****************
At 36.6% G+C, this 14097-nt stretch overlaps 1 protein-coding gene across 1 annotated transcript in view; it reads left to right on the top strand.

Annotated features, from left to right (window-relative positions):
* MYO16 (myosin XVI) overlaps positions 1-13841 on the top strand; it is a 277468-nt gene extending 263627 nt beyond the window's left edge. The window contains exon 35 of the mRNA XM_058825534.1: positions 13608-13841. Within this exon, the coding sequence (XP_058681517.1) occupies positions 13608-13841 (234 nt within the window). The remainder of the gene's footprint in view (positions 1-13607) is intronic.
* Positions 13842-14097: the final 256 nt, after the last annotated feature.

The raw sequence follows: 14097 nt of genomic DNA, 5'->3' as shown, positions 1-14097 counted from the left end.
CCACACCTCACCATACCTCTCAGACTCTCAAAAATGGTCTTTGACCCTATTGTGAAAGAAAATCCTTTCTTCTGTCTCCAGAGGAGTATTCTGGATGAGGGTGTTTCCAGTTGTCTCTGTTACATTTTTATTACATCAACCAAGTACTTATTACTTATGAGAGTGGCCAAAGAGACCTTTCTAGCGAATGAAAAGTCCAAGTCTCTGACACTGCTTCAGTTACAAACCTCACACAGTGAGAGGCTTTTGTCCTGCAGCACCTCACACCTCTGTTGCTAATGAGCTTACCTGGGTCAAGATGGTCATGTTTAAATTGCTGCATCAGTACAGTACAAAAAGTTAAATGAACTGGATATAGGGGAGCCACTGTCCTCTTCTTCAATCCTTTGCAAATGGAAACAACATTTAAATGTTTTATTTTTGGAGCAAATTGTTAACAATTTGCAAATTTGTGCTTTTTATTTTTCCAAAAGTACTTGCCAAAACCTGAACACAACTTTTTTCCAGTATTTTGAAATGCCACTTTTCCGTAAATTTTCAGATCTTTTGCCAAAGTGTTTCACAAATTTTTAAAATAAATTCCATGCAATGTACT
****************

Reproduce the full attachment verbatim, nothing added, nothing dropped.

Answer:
At 36.6% G+C, this 14097-nt stretch overlaps 1 protein-coding gene across 1 annotated transcript in view; it reads left to right on the top strand.

Annotated features, from left to right (window-relative positions):
* MYO16 (myosin XVI) overlaps positions 1-13841 on the top strand; it is a 277468-nt gene extending 263627 nt beyond the window's left edge. The window contains exon 35 of the mRNA XM_058825534.1: positions 13608-13841. Within this exon, the coding sequence (XP_058681517.1) occupies positions 13608-13841 (234 nt within the window). The remainder of the gene's footprint in view (positions 1-13607) is intronic.
* Positions 13842-14097: the final 256 nt, after the last annotated feature.

The raw sequence follows: 14097 nt of genomic DNA, 5'->3' as shown, positions 1-14097 counted from the left end.
CCACACCTCACCATACCTCTCAGACTCTCAAAAATGGTCTTTGACCCTATTGTGAAAGAAAATCCTTTCTTCTGTCTCCAGAGGAGTATTCTGGATGAGGGTGTTTCCAGTTGTCTCTGTTACATTTTTATTACATCAACCAAGTACTTATTACTTATGAGAGTGGCCAAAGAGACCTTTCTAGCGAATGAAAAGTCCAAGTCTCTGACACTGCTTCAGTTACAAACCTCACACAGTGAGAGGCTTTTGTCCTGCAGCACCTCACACCTCTGTTGCTAATGAGCTTACCTGGGTCAAGATGGTCATGTTTAAATTGCTGCATCAGTACAGTACAAAAAGTTAAATGAACTGGATATAGGGGAGCCACTGTCCTCTTCTTCAATCCTTTGCAAATGGAAACAACATTTAAATGTTTTATTTTTGGAGCAAATTGTTAACAATTTGCAAATTTGTGCTTTTTATTTTTCCAAAAGTACTTGCCAAAACCTGAACACAACTTTTTTCCAGTATTTTGAAATGCCACTTTTCCGTAAATTTTCAGATCTTTTGCCAAAGTGTTTCACAAATTTTTAAAATAAATTCCATGCAATGTACT